The U.S. Supreme Court’s recent decision of Dobbs v. Jackson Women Health Organization has left employers, and employees, wondering how their health and benefits will change. Since the overturning of 1973's Roe v. Wade, which protected a pregnant women’s right for an abortion, we have seen an enormous response from employers who are actively working to remain compliant with new federal and state laws.
Solutions will vary from organization to organization as each decides how to navigate the extent of the Dobbs decision. We encourage employers to discuss their plans with their advisors to determine how state regulations will affect abortion coverage in the state their organization resides and where their employees work, as each state now has the ability to apply their own regulations about abortion services.
Several key steps to help employers better understand the direction their organization will take when addressing abortion services within their health and benefit programs include:
- Examine current health and benefit programs. Including what the current policy covers and whether the health plan is fully insured or self-funded.
- Identify state laws. Employers with out-of-state employees may have multiple state laws to consider.
- Communicate with employees and gather feedback.
- Discuss strategy and options with an advisor.
- Consider expanding other health and benefit programs to address employees’ needs.
The first step to addressing any changes to benefit programs will depend on whether your current health plan is fully insured or self-funded. Fully insured employers pay a premium to an insurance company for a plan that is regulated by the state in which the company is domiciled. The insurance company in this case is responsible for paying any claims incurred under the policy. If a state bans or restricts abortion, employers who have employees residing in that specific state, as well as their corresponding insurance company, will have to abide by those regulations.
Those employers who are self-funded have more flexibility and therefore more say in the coverage they offer. Most self-funded plans are governed by the Employee Retirement Income Security Act of 1974 (ERISA) which governs private health plans. Employers, with the help of advisors, need to confirm their plan is subject to ERISA and the regulations it must abide by.
State laws must be addressed.
Self-funded employers who decide to offer coverage for abortion services will still need to comply with their state law. In-network providers in multiple states, as well as out-of-network providers (where employees cover additional costs) could be accessed in states allowing abortion services. However, employers will have to consider the ramifications related to abortion services, if any, by the state in which the organization resides.
For example, organizations residing in some states, such as Texas and Oklahoma, could be at risk of possible lawsuits for covering travel and expense reimbursement for abortion services to employees living in these states, who seek abortion outside of state. However, the legal implications are currently unclear.
As a result of ongoing developments and state-by-state regulations, we recommend that all employers speak with their advisors closely about these matters and seek legal counsel where necessary.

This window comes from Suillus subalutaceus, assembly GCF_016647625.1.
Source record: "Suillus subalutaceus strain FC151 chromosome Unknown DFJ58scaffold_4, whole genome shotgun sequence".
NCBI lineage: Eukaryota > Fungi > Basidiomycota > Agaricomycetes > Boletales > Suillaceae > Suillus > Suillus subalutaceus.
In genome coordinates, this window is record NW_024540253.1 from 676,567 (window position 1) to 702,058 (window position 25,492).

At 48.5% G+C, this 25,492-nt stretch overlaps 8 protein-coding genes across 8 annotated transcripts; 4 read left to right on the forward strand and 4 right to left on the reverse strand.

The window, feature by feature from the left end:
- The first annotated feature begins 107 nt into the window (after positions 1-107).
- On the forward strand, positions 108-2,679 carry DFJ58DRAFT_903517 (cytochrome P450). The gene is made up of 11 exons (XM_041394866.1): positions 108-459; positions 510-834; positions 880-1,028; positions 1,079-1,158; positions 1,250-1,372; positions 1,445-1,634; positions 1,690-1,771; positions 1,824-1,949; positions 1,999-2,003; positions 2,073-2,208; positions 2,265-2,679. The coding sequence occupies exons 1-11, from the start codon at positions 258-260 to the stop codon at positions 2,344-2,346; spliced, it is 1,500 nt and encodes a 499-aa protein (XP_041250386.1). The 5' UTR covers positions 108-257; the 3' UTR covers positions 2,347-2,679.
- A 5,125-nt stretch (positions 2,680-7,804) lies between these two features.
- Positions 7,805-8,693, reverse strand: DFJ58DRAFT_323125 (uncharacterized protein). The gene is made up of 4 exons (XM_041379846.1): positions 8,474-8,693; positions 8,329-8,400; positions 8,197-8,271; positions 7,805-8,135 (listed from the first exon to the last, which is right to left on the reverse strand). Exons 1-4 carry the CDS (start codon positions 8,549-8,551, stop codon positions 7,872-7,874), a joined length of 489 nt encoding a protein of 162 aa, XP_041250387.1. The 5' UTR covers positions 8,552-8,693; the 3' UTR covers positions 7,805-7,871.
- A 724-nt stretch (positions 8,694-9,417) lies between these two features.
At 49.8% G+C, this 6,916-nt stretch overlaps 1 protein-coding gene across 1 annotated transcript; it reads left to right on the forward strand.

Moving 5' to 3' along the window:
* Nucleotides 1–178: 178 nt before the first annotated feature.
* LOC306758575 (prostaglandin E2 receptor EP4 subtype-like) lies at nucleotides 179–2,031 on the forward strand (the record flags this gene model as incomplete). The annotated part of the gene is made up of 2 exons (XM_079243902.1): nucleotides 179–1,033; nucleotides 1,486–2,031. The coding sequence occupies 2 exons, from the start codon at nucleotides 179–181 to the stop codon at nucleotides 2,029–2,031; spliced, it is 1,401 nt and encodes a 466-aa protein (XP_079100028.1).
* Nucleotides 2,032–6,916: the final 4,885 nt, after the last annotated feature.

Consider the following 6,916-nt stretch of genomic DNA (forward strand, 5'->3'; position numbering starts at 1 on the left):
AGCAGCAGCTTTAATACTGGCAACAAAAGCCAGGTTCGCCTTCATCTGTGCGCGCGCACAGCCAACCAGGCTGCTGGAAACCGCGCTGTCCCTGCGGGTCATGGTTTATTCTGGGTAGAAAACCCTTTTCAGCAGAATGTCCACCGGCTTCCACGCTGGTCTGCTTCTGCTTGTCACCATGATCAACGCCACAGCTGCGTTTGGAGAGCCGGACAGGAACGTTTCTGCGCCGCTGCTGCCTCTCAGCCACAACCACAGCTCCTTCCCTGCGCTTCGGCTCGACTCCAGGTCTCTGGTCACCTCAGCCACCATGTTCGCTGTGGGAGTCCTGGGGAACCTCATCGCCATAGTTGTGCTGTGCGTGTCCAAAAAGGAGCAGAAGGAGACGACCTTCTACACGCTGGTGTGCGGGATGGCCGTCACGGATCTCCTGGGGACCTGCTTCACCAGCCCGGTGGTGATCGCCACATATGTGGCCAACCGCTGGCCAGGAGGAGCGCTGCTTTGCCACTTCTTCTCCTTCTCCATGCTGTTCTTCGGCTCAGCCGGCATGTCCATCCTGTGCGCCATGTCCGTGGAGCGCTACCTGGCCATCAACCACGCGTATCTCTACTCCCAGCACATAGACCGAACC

Trust the opinions of your workforce.
Employers should also understand how their workforce feels about the Dobbs decision. Knowing whether employees are for, against, or have a neutral stance on the subject can help employers gauge the direction of the organization's health and benefit programs.
Not only can employee feedback be helpful strategically, knowing how employees are feeling will also help employers better understand the mental health needs of the workforce and allow for support to be provided.
Employers can gather this important feedback in the form of anonymous surveys, questionnaires, or open conversations with employees and because employee’s opinions may change as state regulations develop, these methods should be conducted regularly.
The Dobbs decision has given employers a lot to consider.
How organizations will respond to the overruling of Roe v. Wade will be unique to that organization. After reviewing current plan policies, identifying any state regulations and gathering employee feedback, employers will need to decide if their benefits program needs to be extended or modified in any way.
Many options are available to organizations since the Dobbs decision has taken effect, including non-abortion service options such as expanding sick leave or vacation time as well as offering paid time off. These options come with an added benefit of providing privacy to employees, who may otherwise have to provide necessary documentation.
Whether an organization decides to alter or extend their programs, employers are highly encouraged to reach out to advisors, like us, who can help navigate options available and develop strategies to ensure their health and benefit programs support their employees and their budget, while adhering to state regulations.
At Conner, we understand risk and benefits. We know new laws and regulations can be challenging for organizations to navigate. Dobbs v. Jackson Women’s Health Organization has given employers a lot to consider. If you have questions about the Dobbs decision or would like to discuss an approach for your health and benefits program don’t hesitate to reach out to an advisor. We’re ready to listen.